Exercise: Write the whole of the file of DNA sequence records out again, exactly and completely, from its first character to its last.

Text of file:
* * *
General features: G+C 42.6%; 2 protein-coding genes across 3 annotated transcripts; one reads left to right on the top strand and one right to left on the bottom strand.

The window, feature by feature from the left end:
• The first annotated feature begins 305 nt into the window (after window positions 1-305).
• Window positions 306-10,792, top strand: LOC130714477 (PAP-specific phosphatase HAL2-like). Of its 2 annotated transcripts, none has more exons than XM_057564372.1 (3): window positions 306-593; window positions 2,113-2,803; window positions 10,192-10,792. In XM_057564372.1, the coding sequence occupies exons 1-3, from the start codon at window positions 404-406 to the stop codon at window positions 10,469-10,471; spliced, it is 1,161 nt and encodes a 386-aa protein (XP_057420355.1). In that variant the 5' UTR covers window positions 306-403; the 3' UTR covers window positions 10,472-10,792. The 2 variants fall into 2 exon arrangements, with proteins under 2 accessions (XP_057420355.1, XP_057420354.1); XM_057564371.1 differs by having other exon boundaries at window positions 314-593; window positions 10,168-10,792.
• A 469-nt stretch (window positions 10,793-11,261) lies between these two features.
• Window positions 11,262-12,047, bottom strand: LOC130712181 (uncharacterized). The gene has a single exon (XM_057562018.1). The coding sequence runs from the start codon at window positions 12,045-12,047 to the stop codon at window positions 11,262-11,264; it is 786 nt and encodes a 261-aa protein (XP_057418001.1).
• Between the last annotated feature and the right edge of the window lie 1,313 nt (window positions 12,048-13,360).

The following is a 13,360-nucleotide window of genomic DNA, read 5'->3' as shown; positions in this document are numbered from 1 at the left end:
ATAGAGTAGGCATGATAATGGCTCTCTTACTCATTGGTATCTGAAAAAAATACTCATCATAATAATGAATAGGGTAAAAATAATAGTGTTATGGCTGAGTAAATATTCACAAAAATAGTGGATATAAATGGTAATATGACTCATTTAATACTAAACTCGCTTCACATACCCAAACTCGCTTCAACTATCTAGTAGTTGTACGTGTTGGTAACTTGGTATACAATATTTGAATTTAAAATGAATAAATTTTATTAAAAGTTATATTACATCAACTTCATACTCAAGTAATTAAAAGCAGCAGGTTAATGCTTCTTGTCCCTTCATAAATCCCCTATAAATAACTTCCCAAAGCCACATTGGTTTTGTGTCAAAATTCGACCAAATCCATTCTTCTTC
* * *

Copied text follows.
General features: G+C 42.6%; 2 protein-coding genes across 3 annotated transcripts; one reads left to right on the top strand and one right to left on the bottom strand.

The window, feature by feature from the left end:
• The first annotated feature begins 305 nt into the window (after window positions 1-305).
• Window positions 306-10,792, top strand: LOC130714477 (PAP-specific phosphatase HAL2-like). Of its 2 annotated transcripts, none has more exons than XM_057564372.1 (3): window positions 306-593; window positions 2,113-2,803; window positions 10,192-10,792. In XM_057564372.1, the coding sequence occupies exons 1-3, from the start codon at window positions 404-406 to the stop codon at window positions 10,469-10,471; spliced, it is 1,161 nt and encodes a 386-aa protein (XP_057420355.1). In that variant the 5' UTR covers window positions 306-403; the 3' UTR covers window positions 10,472-10,792. The 2 variants fall into 2 exon arrangements, with proteins under 2 accessions (XP_057420355.1, XP_057420354.1); XM_057564371.1 differs by having other exon boundaries at window positions 314-593; window positions 10,168-10,792.
• A 469-nt stretch (window positions 10,793-11,261) lies between these two features.
• Window positions 11,262-12,047, bottom strand: LOC130712181 (uncharacterized). The gene has a single exon (XM_057562018.1). The coding sequence runs from the start codon at window positions 12,045-12,047 to the stop codon at window positions 11,262-11,264; it is 786 nt and encodes a 261-aa protein (XP_057418001.1).
• Between the last annotated feature and the right edge of the window lie 1,313 nt (window positions 12,048-13,360).

The following is a 13,360-nucleotide window of genomic DNA, read 5'->3' as shown; positions in this document are numbered from 1 at the left end:
ATAGAGTAGGCATGATAATGGCTCTCTTACTCATTGGTATCTGAAAAAAATACTCATCATAATAATGAATAGGGTAAAAATAATAGTGTTATGGCTGAGTAAATATTCACAAAAATAGTGGATATAAATGGTAATATGACTCATTTAATACTAAACTCGCTTCACATACCCAAACTCGCTTCAACTATCTAGTAGTTGTACGTGTTGGTAACTTGGTATACAATATTTGAATTTAAAATGAATAAATTTTATTAAAAGTTATATTACATCAACTTCATACTCAAGTAATTAAAAGCAGCAGGTTAATGCTTCTTGTCCCTTCATAAATCCCCTATAAATAACTTCCCAAAGCCACATTGGTTTTGTGTCAAAATTCGACCAAATCCATTCTTCTTC